ALBUQUERQUE, N.M. — Farmers in southern New Mexico, water policy experts, lawyers and others are all working behind the scenes to craft possible solutions that could help to end a lengthy battle with Texas over management of the Rio Grande.

The case is pending before the U.S. Supreme Court and all sides say the stakes are high given uncertainty about the future sustainability of water supplies throughout the Rio Grande Valley.

The New Mexico Attorney General’s Office, Las Cruces city officials and agricultural interests provided state lawmakers with an update Tuesday.

Lawyers involved in the case say the court could schedule arguments early next year, but New Mexico is still open to settlement talks. Separately, the farmers, municipalities and commercial users that would be affected by a ruling have been meeting regularly to build a framework for a possible settlement.

Details of what that might look like are under wraps because of a court-issued confidentiality order.

Samantha Barncastle, an attorney representing the irrigation district that serves farmers from Elephant Butte south to the U.S.-Mexico border, said there’s no question groundwater will continue to be relied upon into the future to protect everyone’s access.

She said the parties are looking at managing the aquifer in ways New Mexico has never seen before. That could include more flexibility and policies aimed at avoiding the permanent fallowing of farmland.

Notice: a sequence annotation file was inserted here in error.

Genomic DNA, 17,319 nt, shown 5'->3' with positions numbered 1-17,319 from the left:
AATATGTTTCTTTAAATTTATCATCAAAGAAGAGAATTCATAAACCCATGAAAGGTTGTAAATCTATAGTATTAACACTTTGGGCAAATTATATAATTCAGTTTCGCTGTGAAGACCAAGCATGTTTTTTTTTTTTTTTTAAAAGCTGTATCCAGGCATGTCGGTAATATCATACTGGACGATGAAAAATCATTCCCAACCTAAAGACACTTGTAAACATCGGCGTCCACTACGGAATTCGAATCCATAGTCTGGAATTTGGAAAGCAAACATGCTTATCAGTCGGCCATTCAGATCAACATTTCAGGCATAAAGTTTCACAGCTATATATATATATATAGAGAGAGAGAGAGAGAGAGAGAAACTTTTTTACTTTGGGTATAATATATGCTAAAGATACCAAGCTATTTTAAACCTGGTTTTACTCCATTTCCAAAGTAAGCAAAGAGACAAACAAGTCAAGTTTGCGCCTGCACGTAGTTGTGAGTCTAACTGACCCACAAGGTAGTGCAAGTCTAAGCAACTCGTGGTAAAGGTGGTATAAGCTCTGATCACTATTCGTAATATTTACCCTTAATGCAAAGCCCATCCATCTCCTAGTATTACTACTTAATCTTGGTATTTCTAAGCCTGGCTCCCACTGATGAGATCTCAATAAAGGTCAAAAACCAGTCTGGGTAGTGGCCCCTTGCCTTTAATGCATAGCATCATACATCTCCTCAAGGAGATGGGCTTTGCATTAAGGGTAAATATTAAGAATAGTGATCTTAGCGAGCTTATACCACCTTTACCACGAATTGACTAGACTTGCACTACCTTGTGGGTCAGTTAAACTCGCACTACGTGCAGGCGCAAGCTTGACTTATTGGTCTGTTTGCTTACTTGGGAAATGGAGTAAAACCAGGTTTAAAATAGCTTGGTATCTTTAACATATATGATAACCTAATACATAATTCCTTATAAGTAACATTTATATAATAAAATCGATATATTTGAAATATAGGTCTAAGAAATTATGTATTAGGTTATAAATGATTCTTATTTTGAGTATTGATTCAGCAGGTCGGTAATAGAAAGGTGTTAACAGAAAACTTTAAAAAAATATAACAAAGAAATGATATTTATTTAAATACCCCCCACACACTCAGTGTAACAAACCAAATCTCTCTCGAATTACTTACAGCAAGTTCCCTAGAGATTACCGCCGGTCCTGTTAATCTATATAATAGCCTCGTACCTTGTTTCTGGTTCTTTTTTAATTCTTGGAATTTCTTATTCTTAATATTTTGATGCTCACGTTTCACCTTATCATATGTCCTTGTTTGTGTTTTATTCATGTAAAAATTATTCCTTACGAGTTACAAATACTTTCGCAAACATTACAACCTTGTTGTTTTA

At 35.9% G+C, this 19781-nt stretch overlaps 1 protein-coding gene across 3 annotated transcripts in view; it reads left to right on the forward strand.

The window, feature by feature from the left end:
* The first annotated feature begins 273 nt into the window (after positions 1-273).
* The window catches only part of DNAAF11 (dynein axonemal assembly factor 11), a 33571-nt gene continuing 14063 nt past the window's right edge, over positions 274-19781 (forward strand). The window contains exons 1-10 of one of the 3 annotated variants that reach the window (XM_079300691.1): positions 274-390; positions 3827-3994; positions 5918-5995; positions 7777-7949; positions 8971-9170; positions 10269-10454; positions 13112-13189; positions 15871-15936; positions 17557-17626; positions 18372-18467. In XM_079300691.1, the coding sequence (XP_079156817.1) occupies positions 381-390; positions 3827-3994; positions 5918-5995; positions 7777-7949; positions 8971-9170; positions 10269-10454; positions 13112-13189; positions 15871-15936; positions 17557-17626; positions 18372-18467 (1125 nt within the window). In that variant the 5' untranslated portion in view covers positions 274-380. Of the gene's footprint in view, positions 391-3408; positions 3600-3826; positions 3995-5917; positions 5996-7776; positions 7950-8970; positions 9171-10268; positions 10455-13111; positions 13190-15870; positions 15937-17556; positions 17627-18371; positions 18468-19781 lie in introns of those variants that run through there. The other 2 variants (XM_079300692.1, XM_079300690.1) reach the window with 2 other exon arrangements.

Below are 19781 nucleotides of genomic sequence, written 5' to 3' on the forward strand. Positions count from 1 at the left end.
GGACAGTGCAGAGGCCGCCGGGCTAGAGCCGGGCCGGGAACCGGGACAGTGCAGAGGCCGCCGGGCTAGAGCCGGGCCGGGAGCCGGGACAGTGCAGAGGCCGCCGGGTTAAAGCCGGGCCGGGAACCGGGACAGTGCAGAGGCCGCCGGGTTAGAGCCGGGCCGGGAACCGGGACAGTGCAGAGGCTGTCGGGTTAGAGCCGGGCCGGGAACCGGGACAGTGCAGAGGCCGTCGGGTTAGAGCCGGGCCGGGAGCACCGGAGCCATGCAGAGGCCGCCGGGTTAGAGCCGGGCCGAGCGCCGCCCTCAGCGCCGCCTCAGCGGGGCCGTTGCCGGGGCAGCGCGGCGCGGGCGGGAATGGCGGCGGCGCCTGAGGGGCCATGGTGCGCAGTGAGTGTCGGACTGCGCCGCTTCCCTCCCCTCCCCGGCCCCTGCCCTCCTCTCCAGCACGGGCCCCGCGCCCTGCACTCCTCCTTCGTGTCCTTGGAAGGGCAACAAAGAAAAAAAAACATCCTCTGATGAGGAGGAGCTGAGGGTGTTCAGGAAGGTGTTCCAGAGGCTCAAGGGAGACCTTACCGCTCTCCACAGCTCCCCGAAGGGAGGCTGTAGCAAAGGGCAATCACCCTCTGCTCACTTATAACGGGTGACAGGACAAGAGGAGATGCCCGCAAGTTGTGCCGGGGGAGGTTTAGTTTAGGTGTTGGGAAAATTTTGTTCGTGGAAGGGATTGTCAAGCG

“All we can say is we’re exploring options,” she told lawmakers. “We are imposing on ourselves what we don’t think otherwise could be done. We’re very much outside the box and that’s where these problems will be solved.”

Texas took its case to the Supreme Court in 2013, asking that New Mexico stop pumping groundwater along the border so that more of the river could flow south to farmers and residents in El Paso.

In dry years when there’s not enough water in the river, chile and onion farmers and pecan growers in southern New Mexico are forced to rely on wells to keep their crops and trees alive. Critics contend the well-pumping depletes the aquifer that would otherwise drain back into the river and flow to Texas.

New Mexico has argued in court documents that it’s meeting delivery obligations to Texas.

The Rio Grande is one of North America’s longest rivers, stretching from southern Colorado to Mexico and irrigating more than 3,100 square miles (8,000 square kilometers) of farmland along the way. Several major cities also rely on the river’s water supply.

Depending on the outcome of the case, New Mexico could be forced to pay millions of dollars in damages. The New Mexico attorney general’s office plans to ask the Legislature for $1.5 million to handle the Rio Grande litigation for the next year.

Tania Maestas with the attorney general’s office said the willingness of New Mexico water users to work together could lead to a “dream settlement.”

“We find it to be extremely beneficial when you have the actual parties that are impacted giving you feedback, saying we’re willing to do this. That’s huge,” she said.